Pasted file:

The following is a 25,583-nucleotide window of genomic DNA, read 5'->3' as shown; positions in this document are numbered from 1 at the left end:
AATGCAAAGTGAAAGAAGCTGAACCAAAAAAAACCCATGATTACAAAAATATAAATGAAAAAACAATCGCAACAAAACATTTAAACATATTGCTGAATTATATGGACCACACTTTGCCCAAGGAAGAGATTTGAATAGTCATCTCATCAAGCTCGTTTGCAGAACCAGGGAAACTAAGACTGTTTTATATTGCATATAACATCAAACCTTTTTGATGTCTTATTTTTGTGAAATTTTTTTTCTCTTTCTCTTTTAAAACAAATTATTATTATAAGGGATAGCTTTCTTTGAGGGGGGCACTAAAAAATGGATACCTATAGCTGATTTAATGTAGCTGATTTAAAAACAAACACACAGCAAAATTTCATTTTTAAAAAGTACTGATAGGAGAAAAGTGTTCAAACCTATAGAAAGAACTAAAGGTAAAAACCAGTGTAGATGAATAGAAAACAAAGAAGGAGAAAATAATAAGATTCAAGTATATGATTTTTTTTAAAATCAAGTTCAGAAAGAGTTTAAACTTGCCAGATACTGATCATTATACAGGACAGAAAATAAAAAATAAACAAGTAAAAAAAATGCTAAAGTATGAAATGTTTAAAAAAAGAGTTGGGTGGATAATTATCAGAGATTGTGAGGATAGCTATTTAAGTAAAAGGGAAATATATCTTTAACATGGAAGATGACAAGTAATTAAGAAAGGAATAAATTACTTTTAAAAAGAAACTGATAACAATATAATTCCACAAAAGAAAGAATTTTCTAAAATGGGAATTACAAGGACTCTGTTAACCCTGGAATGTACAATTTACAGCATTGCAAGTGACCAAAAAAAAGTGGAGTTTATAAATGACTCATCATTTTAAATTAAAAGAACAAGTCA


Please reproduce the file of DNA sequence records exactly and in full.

The following is a 25,583-nucleotide window of genomic DNA, read 5'->3' as shown; positions in this document are numbered from 1 at the left end:
AATGCAAAGTGAAAGAAGCTGAACCAAAAAAAACCCATGATTACAAAAATATAAATGAAAAAACAATCGCAACAAAACATTTAAACATATTGCTGAATTATATGGACCACACTTTGCCCAAGGAAGAGATTTGAATAGTCATCTCATCAAGCTCGTTTGCAGAACCAGGGAAACTAAGACTGTTTTATATTGCATATAACATCAAACCTTTTTGATGTCTTATTTTTGTGAAATTTTTTTTCTCTTTCTCTTTTAAAACAAATTATTATTATAAGGGATAGCTTTCTTTGAGGGGGGCACTAAAAAATGGATACCTATAGCTGATTTAATGTAGCTGATTTAAAAACAAACACACAGCAAAATTTCATTTTTAAAAAGTACTGATAGGAGAAAAGTGTTCAAACCTATAGAAAGAACTAAAGGTAAAAACCAGTGTAGATGAATAGAAAACAAAGAAGGAGAAAATAATAAGATTCAAGTATATGATTTTTTTTAAAATCAAGTTCAGAAAGAGTTTAAACTTGCCAGATACTGATCATTATACAGGACAGAAAATAAAAAATAAACAAGTAAAAAAAATGCTAAAGTATGAAATGTTTAAAAAAAGAGTTGGGTGGATAATTATCAGAGATTGTGAGGATAGCTATTTAAGTAAAAGGGAAATATATCTTTAACATGGAAGATGACAAGTAATTAAGAAAGGAATAAATTACTTTTAAAAAGAAACTGATAACAATATAATTCCACAAAAGAAAGAATTTTCTAAAATGGGAATTACAAGGACTCTGTTAACCCTGGAATGTACAATTTACAGCATTGCAAGTGACCAAAAAAAAGTGGAGTTTATAAATGACTCATCATTTTAAATTAAAAGAACAAGTCA